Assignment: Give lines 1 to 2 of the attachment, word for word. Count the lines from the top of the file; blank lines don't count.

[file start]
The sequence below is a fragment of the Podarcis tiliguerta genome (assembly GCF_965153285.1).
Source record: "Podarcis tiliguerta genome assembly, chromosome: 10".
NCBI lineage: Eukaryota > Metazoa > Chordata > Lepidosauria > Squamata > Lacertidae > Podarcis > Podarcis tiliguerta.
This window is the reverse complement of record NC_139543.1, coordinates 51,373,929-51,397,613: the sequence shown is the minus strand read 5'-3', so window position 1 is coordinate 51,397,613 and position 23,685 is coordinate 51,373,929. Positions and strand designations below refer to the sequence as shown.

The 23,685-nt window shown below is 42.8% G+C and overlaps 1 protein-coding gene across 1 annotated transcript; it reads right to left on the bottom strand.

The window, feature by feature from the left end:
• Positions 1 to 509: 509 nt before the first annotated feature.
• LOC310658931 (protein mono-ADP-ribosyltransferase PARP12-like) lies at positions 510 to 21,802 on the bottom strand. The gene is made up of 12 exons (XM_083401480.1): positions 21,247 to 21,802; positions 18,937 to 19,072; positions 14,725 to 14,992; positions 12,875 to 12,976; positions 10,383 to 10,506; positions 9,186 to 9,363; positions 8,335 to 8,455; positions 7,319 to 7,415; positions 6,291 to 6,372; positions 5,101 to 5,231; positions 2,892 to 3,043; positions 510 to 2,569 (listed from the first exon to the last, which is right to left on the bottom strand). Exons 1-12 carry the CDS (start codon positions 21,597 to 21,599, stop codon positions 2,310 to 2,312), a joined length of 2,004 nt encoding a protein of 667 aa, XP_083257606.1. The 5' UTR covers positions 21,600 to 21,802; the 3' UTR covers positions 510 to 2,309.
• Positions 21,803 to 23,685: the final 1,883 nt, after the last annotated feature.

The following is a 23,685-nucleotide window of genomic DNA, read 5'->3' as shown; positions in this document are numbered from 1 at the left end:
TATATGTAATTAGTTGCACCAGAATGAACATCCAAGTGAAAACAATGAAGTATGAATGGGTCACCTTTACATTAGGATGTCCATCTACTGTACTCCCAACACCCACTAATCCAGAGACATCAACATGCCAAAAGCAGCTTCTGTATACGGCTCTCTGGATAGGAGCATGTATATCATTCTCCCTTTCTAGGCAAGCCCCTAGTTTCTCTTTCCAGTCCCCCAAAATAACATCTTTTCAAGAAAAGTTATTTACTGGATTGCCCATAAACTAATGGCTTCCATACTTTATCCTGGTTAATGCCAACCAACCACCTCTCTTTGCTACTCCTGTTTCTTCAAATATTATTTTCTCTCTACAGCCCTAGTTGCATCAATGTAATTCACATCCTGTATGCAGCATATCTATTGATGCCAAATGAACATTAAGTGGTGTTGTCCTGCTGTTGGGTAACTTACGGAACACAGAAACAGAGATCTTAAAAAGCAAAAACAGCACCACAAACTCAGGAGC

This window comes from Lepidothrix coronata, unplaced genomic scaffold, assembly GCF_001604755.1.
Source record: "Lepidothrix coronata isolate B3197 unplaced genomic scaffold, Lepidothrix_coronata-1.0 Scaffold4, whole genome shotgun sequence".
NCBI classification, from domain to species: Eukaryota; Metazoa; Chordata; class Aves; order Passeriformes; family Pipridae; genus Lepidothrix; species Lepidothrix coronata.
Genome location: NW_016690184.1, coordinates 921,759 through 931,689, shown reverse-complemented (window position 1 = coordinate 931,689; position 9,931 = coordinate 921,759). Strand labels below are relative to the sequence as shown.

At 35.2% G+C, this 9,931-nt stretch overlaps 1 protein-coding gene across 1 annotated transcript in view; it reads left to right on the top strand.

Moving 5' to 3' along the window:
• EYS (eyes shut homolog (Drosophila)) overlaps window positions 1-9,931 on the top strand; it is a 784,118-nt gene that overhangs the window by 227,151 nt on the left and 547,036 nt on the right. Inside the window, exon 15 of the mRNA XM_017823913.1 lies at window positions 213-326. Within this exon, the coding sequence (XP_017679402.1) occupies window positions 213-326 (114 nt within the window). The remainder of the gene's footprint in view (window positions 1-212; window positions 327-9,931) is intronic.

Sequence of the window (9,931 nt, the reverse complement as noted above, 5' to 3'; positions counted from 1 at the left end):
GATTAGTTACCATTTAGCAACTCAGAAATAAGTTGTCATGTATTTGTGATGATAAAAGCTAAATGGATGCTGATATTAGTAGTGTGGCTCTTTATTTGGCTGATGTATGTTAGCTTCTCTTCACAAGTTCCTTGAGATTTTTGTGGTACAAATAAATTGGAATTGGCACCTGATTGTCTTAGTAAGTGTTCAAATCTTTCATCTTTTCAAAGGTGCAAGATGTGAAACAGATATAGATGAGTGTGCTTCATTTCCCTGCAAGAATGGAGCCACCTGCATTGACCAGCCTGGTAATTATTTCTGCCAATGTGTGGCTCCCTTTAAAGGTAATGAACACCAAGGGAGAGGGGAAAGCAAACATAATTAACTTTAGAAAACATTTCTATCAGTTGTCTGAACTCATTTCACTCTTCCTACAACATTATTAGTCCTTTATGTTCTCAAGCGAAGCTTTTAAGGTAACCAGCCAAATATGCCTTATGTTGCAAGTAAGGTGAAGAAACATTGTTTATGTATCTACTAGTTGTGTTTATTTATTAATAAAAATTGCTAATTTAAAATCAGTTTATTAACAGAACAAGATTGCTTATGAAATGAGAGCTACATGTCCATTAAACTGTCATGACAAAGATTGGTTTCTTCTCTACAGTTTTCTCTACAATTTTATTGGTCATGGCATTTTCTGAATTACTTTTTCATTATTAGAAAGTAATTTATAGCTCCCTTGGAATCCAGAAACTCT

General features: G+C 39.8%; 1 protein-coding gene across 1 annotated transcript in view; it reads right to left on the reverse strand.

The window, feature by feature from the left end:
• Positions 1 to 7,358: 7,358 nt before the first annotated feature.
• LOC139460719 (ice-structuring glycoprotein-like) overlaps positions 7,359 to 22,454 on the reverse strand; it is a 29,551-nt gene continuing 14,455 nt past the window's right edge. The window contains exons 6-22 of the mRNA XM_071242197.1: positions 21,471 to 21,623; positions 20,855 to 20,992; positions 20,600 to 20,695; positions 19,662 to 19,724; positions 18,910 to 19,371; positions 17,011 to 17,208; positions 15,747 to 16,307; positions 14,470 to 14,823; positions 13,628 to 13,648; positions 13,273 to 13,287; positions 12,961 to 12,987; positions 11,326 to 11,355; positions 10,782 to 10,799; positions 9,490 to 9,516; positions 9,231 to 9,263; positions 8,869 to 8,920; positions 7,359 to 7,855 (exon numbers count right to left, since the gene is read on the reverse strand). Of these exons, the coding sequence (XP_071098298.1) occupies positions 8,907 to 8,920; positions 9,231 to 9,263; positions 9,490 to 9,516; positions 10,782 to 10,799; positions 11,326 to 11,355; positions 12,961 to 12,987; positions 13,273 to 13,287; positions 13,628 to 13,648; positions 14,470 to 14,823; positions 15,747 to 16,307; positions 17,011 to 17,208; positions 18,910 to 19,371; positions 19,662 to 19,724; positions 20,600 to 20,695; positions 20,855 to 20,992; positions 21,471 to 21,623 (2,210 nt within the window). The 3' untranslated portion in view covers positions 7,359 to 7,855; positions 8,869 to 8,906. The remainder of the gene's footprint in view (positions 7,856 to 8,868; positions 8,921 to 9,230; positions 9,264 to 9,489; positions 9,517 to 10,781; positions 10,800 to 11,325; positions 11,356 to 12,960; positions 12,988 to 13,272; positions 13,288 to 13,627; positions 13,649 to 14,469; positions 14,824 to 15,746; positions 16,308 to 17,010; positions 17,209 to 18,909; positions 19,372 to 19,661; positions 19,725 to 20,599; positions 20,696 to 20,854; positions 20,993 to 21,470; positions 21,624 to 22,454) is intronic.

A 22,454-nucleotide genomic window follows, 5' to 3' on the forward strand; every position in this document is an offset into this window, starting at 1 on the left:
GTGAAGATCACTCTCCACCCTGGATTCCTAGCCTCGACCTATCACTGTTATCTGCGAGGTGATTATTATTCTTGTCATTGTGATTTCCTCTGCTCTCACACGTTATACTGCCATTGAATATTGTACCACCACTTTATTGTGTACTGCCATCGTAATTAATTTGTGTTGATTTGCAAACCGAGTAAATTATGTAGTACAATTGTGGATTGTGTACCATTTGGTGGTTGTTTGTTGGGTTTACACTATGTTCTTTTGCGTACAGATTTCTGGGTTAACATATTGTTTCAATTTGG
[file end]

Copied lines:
The sequence below is a fragment of the Podarcis tiliguerta genome (assembly GCF_965153285.1).
Source record: "Podarcis tiliguerta genome assembly, chromosome: 10".